RTw 25.03.99 03:08
Copyright 1999 Reuters Ltd. All rights reserved.
By Julie Vorman
WASHINGTON, March 24 (Reuters) - Farm state lawmakers from both parties on
Wednesday attacked the
Environmental Protection Agency's plan to start regulating genetically
modified plant pesticides, saying the rules could
stifle the biotechnology industry.
Grower groups and 11 scientific organisations contend the EPA has no
business making rules for bioengineered crops
with built-in resistance to certain pests because the plants are no
different than those bred by conventional methods.
The issue also raises questions about how well the EPA, U.S. Agriculture
Department and Food and Drug Administration
have divvied up responsibility over parts of the food chain. While the EPA
regulates clean air, water and pesticides, the
USDA reviews bioengineered plants for safety and the FDA monitors food
additives and safety.
During the past three years, genetically modified crops have expanded
rapidly and now dominate U.S. plantings. More
than half of all U.S. soybeans and cotton grown in 1999 will be genetically
engineered for resistance to certain herbicides.
"We must be sure that regulatory excess does not suffocate this
(biotechnology) industry," said Representative Larry
Combest, a Texas Republican who heads the House Agriculture committee.
Two of the Agriculture panel's subcommittees held a rare joint hearing of
44 House lawmakers to question EPA officials.
Combest asked the EPA to reopen its formal rulemaking on plant pesticides,
and take a closer look at the costs to the
Among other things, the EPA's term of "plant pesticide" has been criticised
by some groups as a deliberate attempt to
bring the issue under the agency's jurisdiction, and likely to arouse
public suspicion. A group of industry officials and
scientists earlier this month said they preferred "plant-expressed
Jim Aidala, associate assistant administrator of EPA, said the agency had
no option except to issue regulations based on
its reading of a 1947 law.
"Without an exemption or federal registration, you would be in violation of
the law," Aidala told the panel. "We see this as
a 'win-win' for both the environment and the growers."
The EPA said the proposed rules -- which it hopes to finalise later this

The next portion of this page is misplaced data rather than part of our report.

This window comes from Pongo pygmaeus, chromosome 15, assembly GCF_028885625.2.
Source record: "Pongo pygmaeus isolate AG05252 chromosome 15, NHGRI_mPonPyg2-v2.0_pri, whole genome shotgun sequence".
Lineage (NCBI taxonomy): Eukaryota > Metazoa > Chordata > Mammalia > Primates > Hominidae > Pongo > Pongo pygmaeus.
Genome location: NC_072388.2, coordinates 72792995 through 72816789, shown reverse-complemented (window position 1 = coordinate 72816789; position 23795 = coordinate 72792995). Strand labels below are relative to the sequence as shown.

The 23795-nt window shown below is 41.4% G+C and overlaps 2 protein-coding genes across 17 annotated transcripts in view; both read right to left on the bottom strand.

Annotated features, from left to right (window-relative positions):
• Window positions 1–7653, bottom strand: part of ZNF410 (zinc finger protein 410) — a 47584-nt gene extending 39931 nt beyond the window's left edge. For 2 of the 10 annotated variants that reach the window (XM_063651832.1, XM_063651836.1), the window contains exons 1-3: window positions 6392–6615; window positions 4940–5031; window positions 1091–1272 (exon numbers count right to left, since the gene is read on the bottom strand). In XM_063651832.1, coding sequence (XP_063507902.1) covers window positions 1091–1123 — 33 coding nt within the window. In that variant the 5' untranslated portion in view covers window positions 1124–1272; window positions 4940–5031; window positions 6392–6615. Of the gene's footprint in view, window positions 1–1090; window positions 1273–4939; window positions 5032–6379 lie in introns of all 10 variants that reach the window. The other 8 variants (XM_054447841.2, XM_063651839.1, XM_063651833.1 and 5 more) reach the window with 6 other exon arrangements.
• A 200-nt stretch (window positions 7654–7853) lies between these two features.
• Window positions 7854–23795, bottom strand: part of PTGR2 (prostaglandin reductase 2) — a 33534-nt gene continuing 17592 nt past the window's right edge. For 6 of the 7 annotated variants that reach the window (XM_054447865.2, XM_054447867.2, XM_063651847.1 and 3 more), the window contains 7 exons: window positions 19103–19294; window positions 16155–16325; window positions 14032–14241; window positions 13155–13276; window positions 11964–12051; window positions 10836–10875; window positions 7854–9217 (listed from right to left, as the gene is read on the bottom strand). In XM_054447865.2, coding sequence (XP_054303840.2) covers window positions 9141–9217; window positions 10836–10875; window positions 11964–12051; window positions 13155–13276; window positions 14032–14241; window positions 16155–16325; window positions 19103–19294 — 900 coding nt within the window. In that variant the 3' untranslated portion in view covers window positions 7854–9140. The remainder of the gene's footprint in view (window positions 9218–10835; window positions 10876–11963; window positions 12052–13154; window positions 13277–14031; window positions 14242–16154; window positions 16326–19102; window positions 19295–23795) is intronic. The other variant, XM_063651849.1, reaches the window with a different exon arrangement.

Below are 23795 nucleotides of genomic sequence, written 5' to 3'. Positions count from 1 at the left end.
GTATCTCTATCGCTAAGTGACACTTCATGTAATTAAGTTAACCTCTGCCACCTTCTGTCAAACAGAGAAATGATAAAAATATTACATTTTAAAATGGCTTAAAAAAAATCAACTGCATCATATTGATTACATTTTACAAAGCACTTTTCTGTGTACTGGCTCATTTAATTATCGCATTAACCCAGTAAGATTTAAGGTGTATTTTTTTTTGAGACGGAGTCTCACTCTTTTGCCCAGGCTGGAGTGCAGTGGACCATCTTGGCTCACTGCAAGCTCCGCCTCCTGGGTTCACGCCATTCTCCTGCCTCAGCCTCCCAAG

year -- are necessary to give final and clear rules to
plant developers. Aidala emphasised that most of the widely used plant
pesticides would be swiftly and permanently
exempted from regulation.
The real purpose of the regulations, he said, is to make sure that a
genetic characteristic inserted into a plant to fight pests
or weeds is safe for its intended use.
For example, one U.S. variety of potato is already genetically engineered
to fight a costly disease that affects the plant's
leaves. But if that gene, which can cause birth defects, were transferred
to a leafy food such as spinach, it could have
serious health effects, Aidala said.
Democrats on the panel either kept silent or expressed worry about the
course the EPA was headed on.
"Farmers want to approach this in a reasonable way," said Representative
Eva Clayton, the ranking Democrat on the
panel. She urged the agency to take another look at whether the regulations
were needed, and if so, how slowly they
should be phased in.
Representative George Brown, a California Democrat and longtime champion of
the EPA, said he was concerned that the
agency appeared to be trying to expand its turf by narrowly interpreting a
half-century-old law that covers pesticides.
"I'm concerned that what we have here may be a semantic issue," Brown said.
Eleven science groups, including the American Society of Agronomy and the
Institute of Food Technologists, have
opposed the EPA plan to regulate plant pesticides.
Aidala also said the EPA was working with the USDA to develop an expedited
process for exempting plant pesticides
shown to pose a low probability of risk. Bioengineered plant pesticides
also have "tremendous potential" for replacing
more toxic, traditional pesticides, Aidala said.
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